This is the latest in our series of reviews of local bars, clubs and other venues along the Grand Strand through the eyes of a music fan. Recently, we visited Bourbon Street, 5307 N. Kings Hwy., Myrtle Beach, to witness a Wednesday night perfomance by the bar's house band The Blues Bureau.
About the bar
Named after the famous New Orleans party place, the local take on Bourbon Street is not unlike the real deal. Despite the fact that the Myrtle Beach venue holds a much more refined vibe than the French Quarter free-for-all, both locales share an affinity for good food, plentiful drinks and live music.
Combining slick decor and a smoke-free atmosphere with high-energy tunes and an "anything goes" attitude, Bourbon Street sits at an interesting intersection of the Myrtle Beach bar scene, seamlessly combining classy and party.
It's this somewhat unique blend of elements that has helped the bar make its mark in since opening in March.
"It's grown exponentially," said owner Giuseppe Chillico. "We weren't really expecting this quick of a response when we opened." Chillico adds that being known in the community — having owned Symbols Jewelers in Myrtle Beach for more than 20 years — has definitely helped his bar bring in a crowd.
The interior of the bar, which was once a real estate company, is walled into halves with a smaller dining area and a modestly-sized bar area on the other. Bands perform within a walled off nook in the front of the bar, while the crowd is placed among some tall tables and a railed bar platform which spans the back wall of the establishment. A fireplace sits along one wall, providing a great place to warm up on chilly winter evenings and is decorated with mardi gras masks and beads and a large "Rue Bourbon" replica sign.
In between the dining and bar area is a smaller room with a few booths for more intimate conversation, a few televisions and a dart board. It's a good mix, which provides plenty of places to sit and an open feel regardless of where you choose.
"I think people don't want to be so private in a setting like this," said Chillico. "They want some privacy, but they also want to be part of the music and walk around and mingle."
Throughout the bar are unique artistic elements crafted, in true jeweler form, by Chillico himself. They include a large wrought-iron wine rack which holds more than 100 bottles, a detailed bar railing and some interesting glasswork on the tables.
The crowd is more upscale than your average Myrtle Beach dive, but includes a good mix of younger and older folks enjoying wine and beer in seemingly equal amounts.
When it comes to food, Bourbon Street serves up a variety of dishes each night until 2 a.m. While, Chillico admits, his menu isn't particularly large, he's proud of what he has including specialties such as Garlic Shrimp with cream sauce over angel hair pasta. We sampled a quite tasty plate of peel-and-eat shrimp and some blackened tuna with wasabi which was excellent.
Offering up live music has always been an important part of Bourbon Street's party atmosphere.
"We are trying to support the local arts," said Chillico. "There's so much amazing talent around here."
The bar has done well in this pursuit, both giving local musicians a place to perform and bringing in regional acts such as Nick Norman, Joal Rush and Crowfield.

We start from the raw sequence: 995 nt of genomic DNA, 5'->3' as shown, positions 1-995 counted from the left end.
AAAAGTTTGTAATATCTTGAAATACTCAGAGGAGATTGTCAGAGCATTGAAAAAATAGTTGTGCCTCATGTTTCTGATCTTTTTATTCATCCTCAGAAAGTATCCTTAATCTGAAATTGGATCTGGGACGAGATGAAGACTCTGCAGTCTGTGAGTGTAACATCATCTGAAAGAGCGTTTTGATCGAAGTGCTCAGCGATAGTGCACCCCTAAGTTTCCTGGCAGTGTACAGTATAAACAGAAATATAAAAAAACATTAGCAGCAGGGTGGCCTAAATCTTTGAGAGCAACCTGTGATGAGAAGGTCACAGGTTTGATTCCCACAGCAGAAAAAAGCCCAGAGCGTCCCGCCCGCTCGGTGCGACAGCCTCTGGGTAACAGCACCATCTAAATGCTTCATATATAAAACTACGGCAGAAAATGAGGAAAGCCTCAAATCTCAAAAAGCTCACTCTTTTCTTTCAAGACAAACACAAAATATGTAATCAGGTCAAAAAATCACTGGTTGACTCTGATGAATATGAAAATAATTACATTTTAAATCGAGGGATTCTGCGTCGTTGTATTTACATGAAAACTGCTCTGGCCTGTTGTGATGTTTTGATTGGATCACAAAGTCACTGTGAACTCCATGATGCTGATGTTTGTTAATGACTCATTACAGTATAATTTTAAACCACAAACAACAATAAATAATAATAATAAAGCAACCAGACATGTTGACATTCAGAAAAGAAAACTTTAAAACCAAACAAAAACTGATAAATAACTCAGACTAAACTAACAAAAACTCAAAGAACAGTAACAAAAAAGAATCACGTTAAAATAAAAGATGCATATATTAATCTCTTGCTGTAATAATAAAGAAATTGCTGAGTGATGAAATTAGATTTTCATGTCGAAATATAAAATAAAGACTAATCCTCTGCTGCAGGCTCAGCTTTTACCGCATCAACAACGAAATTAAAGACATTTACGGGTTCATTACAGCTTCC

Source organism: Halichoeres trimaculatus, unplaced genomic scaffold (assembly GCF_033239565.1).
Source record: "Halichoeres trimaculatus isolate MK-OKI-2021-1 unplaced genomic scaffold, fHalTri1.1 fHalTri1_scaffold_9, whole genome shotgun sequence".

In addition, Chillico says he has put together what he considers one of the best house bands in town, The Blues Bureau, who performs each Wednesday and Friday night.
"When we first started I always wanted to have music, but it was hard to do it with a small crowd," he said.
So instead of going the full band route, Chillico brought in Josh Sanders — the boyfriend of one of his daughter's friends — to play guitar.
"Once he started singing and I told him 'Dude, you need to find a singer,'" said Chillico.
That's when Sanders brought in bassist Joe Meckley to the mix. After the members came together to perform as a backing band for local hip-hop artists AJ Case at the House of Blues, the group decided to pursue playing together as a blues project and settled in as Bourbon Street mainstays. The Blues Bureau in its current form includes Sanders and Meckley, Corey Holden on drums, Rob Flack playing keys and saxaphone and lead singer Ronnie Coco.
The evening we attended, singer Coco was out of town and thus had been replaced for the evening by a pair of Coastal Carolina music students, Shakia Davis and Alyssa Frison. According to bassist Meckley, the two fill-in members had done an amazing job, learning 18 songs in a single rehearsal before sitting in for the evening.
From a fan's perspective, the female vocals sound really good and added a great soulful twist to a long list of covers such as "Lady Marmalade," "Carwash" and "Standing Out In The Rain."
Though the show started out much more dance-friendly, it eventually ranged into more bluesy territory as the night went on and the bar began to fill with more and more folks.
The band also added an interactive element to the evening, by doling out prizes to members of the crowd who could answer trivia question about Motown band and other musical knowledge. This, like many of the other elements that make up the Bourbon Street experience, simply helped add to the party atmosphere that makes for an enjoyable place to check out some live music and enjoy and evening with friends.